I was at a customers facility the other day and they had a problem which is becoming more common with today’s electric molding machines…
We bought these fancy, new, direct-drive electric molding machines. Overall, we like them, but we have already snapped three screws and the manufacturer has no idea why this is happening. Do you have any ideas?
Note: After further discussion and a review of their processes, I determined that they were not using sufficient screw delay prior to recovery… In some cases they were not using any screw delay at all.
Immediately after 2nd stage pack, there is typically a large amount of pressure present in front of the screw. If this pressure is not relieved, it will increase the torque applied during screw rotation. This additional force can quickly weaken, twist, or even break the screw within the barrel when screw recovery starts.
This concern is even greater with electric injection molding machines, since the servo-motor can apply a great amount of torque instantaneously…. especially on direct-drive machines where the minute flex of the belt is non-existent.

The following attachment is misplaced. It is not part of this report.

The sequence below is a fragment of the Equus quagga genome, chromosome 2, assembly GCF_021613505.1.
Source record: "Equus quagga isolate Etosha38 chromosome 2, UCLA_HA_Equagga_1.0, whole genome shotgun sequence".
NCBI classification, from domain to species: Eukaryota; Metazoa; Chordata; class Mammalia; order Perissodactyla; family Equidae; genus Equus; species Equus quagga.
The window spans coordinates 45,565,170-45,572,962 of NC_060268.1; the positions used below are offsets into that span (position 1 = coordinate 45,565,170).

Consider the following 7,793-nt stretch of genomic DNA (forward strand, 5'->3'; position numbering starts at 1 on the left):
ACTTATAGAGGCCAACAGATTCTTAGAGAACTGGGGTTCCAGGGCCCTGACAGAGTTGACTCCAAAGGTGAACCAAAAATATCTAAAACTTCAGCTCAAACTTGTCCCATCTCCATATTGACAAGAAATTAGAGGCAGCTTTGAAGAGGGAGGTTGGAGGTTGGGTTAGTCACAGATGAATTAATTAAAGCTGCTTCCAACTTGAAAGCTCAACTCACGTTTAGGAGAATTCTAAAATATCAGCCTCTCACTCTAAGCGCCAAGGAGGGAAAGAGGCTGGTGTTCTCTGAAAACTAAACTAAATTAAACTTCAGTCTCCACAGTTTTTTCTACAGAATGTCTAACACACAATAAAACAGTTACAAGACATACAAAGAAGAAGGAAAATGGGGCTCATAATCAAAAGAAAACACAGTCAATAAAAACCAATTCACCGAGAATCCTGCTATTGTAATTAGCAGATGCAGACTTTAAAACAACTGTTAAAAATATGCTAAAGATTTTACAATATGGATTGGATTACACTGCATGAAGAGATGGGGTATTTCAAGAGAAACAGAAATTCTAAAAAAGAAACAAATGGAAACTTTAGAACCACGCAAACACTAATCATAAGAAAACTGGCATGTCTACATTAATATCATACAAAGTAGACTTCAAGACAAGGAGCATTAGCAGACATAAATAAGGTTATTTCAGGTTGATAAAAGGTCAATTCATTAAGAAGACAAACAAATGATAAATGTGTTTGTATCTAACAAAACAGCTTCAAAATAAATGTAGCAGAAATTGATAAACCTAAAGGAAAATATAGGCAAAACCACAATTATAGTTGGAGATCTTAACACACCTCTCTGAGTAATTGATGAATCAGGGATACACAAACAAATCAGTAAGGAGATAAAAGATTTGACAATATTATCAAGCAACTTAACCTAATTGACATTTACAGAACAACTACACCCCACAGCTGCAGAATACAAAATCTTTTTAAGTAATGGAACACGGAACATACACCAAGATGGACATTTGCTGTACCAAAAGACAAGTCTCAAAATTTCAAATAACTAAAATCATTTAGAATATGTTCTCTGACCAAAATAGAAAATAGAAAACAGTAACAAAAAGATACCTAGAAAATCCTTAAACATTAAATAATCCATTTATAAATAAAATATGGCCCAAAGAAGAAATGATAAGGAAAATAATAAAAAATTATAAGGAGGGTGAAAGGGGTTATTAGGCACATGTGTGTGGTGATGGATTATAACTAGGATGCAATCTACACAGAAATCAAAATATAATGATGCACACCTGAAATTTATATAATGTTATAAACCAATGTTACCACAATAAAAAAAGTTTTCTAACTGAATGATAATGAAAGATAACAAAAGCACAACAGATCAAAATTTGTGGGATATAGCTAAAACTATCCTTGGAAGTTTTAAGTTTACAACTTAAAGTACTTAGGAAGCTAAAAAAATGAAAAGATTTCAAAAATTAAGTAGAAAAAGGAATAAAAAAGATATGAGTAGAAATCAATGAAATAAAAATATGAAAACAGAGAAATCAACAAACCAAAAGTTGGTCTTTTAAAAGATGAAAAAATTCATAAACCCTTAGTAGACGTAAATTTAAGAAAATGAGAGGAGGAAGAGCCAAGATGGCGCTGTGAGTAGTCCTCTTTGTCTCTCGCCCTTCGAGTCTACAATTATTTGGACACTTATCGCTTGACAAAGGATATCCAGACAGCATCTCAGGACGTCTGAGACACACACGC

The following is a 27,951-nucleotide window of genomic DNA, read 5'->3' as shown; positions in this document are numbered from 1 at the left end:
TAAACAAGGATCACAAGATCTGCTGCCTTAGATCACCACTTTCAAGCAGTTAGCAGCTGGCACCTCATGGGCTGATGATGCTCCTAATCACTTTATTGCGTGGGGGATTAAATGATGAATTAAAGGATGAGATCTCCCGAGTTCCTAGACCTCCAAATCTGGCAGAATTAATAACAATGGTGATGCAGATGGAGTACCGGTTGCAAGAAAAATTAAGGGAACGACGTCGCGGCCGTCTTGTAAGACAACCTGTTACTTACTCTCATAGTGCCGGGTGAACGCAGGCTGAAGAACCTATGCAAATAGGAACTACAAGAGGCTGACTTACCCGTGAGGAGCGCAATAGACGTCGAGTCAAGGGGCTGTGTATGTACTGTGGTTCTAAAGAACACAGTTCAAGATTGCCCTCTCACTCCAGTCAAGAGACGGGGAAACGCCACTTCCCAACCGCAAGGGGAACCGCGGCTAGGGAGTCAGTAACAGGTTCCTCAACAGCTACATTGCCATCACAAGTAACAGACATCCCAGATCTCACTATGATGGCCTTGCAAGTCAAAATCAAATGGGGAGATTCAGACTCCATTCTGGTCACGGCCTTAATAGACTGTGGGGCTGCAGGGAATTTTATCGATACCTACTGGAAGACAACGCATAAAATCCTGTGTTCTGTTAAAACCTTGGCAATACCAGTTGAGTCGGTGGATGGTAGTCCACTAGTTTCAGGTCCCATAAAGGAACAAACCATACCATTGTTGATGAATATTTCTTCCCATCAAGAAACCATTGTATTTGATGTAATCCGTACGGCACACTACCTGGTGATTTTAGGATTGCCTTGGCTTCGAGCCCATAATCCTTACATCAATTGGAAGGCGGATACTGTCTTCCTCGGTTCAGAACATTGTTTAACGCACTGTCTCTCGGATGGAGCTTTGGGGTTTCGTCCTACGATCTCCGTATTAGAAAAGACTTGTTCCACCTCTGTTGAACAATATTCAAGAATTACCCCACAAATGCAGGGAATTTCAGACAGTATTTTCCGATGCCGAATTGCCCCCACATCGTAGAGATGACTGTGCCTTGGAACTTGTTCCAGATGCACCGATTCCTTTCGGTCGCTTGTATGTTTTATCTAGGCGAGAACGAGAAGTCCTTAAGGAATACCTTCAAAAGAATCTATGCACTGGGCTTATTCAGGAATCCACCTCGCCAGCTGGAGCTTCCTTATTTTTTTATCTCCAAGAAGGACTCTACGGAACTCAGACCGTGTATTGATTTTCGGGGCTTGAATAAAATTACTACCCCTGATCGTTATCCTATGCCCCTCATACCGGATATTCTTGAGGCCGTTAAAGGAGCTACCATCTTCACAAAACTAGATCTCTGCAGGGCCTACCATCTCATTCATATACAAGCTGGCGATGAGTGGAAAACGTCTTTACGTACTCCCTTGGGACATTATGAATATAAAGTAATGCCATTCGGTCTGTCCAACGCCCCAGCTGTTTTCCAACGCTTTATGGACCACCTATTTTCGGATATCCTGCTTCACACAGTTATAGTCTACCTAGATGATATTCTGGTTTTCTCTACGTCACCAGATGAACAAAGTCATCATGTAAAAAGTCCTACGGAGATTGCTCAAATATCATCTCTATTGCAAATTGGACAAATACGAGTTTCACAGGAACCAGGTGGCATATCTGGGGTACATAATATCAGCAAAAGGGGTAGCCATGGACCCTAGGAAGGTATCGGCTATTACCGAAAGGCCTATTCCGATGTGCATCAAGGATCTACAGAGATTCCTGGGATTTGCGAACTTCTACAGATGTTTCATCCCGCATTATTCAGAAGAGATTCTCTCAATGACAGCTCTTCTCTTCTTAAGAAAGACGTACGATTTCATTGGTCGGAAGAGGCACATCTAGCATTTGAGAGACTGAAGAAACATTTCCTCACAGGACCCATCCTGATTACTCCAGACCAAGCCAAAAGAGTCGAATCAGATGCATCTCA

To relieve the pressure that’s at the front of screw and to prevent unnecessary screw damage, the ‘screw delay’ or ‘screw decompression’ option should be used. The screw delay option allows you to add a delay after 2nd stage packing to relieve the plastic pressure on the screw before recovery. The decompression will actually back up the screw to relieve the pressure… similar to decompression after recovery.
Hydraulic molding machines often avoid this issue since they have an inherent buffer due to the slight buildup of pressure as the valve opens, and a period of pressure stabilization that occurs before the screw reaches full speed. Adversely, the electric servo-motors apply a high amount of torque to the screw virtually instantaneously. People who are are familiar with hydraulic molding machines often have difficulty adjusting to the instantaneous response of an all-electric molding machine.
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